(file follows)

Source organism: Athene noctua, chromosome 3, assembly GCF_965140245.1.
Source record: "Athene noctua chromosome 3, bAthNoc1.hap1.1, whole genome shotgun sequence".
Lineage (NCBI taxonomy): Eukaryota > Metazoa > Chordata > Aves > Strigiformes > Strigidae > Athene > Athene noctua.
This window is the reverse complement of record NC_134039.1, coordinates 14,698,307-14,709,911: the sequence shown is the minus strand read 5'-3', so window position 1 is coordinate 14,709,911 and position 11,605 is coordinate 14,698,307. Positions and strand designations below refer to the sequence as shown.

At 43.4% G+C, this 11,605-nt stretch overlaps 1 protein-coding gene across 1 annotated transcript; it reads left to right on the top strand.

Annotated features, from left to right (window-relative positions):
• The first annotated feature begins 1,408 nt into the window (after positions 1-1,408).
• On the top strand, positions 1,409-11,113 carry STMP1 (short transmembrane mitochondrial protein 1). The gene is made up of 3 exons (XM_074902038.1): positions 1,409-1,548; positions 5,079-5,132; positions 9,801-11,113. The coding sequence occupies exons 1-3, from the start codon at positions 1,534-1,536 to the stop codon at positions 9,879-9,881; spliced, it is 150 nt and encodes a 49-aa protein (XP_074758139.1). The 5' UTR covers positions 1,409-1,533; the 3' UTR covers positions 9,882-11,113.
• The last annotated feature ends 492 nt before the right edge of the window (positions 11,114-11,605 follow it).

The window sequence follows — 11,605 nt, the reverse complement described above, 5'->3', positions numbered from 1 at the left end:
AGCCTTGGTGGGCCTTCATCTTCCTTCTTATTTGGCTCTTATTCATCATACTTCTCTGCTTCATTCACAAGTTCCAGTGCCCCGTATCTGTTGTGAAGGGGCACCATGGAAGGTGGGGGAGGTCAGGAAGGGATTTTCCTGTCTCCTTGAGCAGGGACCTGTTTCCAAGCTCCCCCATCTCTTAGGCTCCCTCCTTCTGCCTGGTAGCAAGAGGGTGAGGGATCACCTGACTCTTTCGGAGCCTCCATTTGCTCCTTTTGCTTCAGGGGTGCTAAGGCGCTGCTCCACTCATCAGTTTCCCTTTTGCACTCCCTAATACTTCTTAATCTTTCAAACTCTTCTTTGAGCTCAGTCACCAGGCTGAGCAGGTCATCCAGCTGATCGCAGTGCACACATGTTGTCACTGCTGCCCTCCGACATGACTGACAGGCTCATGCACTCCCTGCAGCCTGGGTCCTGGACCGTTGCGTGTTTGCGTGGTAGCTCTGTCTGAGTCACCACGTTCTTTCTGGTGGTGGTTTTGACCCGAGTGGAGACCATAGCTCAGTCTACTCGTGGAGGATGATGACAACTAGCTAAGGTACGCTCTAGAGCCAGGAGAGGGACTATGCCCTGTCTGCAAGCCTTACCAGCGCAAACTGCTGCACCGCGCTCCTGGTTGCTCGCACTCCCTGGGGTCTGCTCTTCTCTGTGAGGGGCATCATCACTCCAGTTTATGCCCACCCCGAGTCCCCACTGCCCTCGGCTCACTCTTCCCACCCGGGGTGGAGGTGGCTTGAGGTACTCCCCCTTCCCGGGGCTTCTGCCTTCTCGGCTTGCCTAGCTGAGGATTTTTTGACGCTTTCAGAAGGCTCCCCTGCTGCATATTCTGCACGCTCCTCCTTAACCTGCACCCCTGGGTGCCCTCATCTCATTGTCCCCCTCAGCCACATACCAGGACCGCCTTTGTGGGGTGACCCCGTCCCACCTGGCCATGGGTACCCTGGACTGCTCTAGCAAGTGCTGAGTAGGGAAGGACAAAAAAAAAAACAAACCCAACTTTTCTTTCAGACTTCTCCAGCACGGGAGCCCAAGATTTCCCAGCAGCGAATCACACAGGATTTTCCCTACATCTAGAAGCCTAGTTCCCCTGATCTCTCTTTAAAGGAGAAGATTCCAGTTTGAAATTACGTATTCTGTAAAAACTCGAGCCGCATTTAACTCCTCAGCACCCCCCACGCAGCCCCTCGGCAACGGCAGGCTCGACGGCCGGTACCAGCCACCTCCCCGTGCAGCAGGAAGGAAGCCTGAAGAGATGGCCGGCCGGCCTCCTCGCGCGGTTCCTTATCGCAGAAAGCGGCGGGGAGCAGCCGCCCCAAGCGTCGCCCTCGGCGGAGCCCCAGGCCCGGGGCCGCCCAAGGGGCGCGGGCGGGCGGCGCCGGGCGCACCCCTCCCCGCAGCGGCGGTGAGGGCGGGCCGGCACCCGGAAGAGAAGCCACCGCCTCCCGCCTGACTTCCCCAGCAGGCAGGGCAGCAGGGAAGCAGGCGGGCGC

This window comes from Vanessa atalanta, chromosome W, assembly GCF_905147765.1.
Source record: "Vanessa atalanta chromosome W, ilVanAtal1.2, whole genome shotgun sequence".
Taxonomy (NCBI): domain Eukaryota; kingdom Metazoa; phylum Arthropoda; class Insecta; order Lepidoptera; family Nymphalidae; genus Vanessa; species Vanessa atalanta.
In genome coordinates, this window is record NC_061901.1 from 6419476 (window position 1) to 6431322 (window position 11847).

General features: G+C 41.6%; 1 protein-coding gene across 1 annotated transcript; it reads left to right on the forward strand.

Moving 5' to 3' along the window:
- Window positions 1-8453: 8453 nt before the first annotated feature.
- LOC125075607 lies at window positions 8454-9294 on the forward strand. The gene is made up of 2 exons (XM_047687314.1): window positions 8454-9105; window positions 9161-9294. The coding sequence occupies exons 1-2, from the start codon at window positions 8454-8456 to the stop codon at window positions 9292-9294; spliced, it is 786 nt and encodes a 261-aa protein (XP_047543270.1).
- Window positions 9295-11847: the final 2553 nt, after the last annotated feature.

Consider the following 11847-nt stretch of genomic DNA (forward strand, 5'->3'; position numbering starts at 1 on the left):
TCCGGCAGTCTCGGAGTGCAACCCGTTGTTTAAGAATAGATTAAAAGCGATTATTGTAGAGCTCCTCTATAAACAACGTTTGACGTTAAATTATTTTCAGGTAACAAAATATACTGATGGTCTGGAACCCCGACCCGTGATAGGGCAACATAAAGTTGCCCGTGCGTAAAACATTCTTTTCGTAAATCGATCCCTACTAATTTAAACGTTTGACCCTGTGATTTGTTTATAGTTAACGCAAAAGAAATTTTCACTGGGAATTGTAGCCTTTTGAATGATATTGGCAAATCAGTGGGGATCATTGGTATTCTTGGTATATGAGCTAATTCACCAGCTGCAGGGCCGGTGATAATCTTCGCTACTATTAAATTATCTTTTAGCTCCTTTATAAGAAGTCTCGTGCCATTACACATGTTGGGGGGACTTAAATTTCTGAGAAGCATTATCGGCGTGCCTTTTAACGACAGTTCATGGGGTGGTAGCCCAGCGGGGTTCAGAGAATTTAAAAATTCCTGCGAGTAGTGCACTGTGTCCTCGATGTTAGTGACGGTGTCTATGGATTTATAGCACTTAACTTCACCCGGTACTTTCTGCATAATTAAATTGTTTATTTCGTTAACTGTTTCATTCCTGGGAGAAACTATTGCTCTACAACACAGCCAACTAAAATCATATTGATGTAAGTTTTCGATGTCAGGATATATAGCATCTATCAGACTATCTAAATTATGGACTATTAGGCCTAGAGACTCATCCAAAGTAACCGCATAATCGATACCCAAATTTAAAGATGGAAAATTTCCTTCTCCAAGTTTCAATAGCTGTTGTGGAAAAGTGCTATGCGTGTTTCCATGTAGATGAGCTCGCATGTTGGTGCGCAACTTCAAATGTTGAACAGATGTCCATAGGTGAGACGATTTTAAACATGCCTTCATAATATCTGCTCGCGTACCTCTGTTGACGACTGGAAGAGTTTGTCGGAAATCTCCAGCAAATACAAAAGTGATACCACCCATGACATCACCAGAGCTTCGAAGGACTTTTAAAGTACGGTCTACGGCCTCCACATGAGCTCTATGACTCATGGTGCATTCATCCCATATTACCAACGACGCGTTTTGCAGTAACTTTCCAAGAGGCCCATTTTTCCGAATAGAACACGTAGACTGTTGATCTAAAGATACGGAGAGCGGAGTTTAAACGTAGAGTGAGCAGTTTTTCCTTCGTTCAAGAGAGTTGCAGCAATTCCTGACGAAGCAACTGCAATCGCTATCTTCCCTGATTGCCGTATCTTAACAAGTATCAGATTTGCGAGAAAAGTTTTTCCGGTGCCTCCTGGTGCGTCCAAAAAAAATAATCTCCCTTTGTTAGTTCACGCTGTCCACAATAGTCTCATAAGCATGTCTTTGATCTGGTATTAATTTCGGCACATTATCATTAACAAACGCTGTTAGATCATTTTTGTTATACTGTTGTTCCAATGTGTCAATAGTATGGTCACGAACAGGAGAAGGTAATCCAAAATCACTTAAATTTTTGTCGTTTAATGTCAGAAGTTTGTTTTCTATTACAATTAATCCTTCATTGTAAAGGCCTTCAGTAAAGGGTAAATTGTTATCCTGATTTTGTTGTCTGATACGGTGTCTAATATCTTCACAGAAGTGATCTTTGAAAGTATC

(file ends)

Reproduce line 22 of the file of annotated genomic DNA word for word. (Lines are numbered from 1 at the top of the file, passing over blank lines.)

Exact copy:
TCCGGCAGTCTCGGAGTGCAACCCGTTGTTTAAGAATAGATTAAAAGCGATTATTGTAGAGCTCCTCTATAAACAACGTTTGACGTTAAATTATTTTCAGGTAACAAAATATACTGATGGTCTGGAACCCCGACCCGTGATAGGGCAACATAAAGTTGCCCGTGCGTAAAACATTCTTTTCGTAAATCGATCCCTACTAATTTAAACGTTTGACCCTGTGATTTGTTTATAGTTAACGCAAAAGAAATTTTCACTGGGAATTGTAGCCTTTTGAATGATATTGGCAAATCAGTGGGGATCATTGGTATTCTTGGTATATGAGCTAATTCACCAGCTGCAGGGCCGGTGATAATCTTCGCTACTATTAAATTATCTTTTAGCTCCTTTATAAGAAGTCTCGTGCCATTACACATGTTGGGGGGACTTAAATTTCTGAGAAGCATTATCGGCGTGCCTTTTAACGACAGTTCATGGGGTGGTAGCCCAGCGGGGTTCAGAGAATTTAAAAATTCCTGCGAGTAGTGCACTGTGTCCTCGATGTTAGTGACGGTGTCTATGGATTTATAGCACTTAACTTCACCCGGTACTTTCTGCATAATTAAATTGTTTATTTCGTTAACTGTTTCATTCCTGGGAGAAACTATTGCTCTACAACACAGCCAACTAAAATCATATTGATGTAAGTTTTCGATGTCAGGATATATAGCATCTATCAGACTATCTAAATTATGGACTATTAGGCCTAGAGACTCATCCAAAGTAACCGCATAATCGATACCCAAATTTAAAGATGGAAAATTTCCTTCTCCAAGTTTCAATAGCTGTTGTGGAAAAGTGCTATGCGTGTTTCCATGTAGATGAGCTCGCATGTTGGTGCGCAACTTCAAATGTTGAACAGATGTCCATAGGTGAGACGATTTTAAACATGCCTTCATAATATCTGCTCGCGTACCTCTGTTGACGACTGGAAGAGTTTGTCGGAAATCTCCAGCAAATACAAAAGTGATACCACCCATGACATCACCAGAGCTTCGAAGGACTTTTAAAGTACGGTCTACGGCCTCCACATGAGCTCTATGACTCATGGTGCATTCATCCCATATTACCAACGACGCGTTTTGCAGTAACTTTCCAAGAGGCCCATTTTTCCGAATAGAACACGTAGACTGTTGATCTAAAGATACGGAGAGCGGAGTTTAAACGTAGAGTGAGCAGTTTTTCCTTCGTTCAAGAGAGTTGCAGCAATTCCTGACGAAGCAACTGCAATCGCTATCTTCCCTGATTGCCGTATCTTAACAAGTATCAGATTTGCGAGAAAAGTTTTTCCGGTGCCTCCTGGTGCGTCCAAAAAAAATAATCTCCCTTTGTTAGTTCACGCTGTCCACAATAGTCTCATAAGCATGTCTTTGATCTGGTATTAATTTCGGCACATTATCATTAACAAACGCTGTTAGATCATTTTTGTTATACTGTTGTTCCAATGTGTCAATAGTATGGTCACGAACAGGAGAAGGTAATCCAAAATCACTTAAATTTTTGTCGTTTAATGTCAGAAGTTTGTTTTCTATTACAATTAATCCTTCATTGTAAAGGCCTTCAGTAAAGGGTAAATTGTTATCCTGATTTTGTTGTCTGATACGGTGTCTAATATCTTCACAGAAGTGATCTTTGAAAGTATC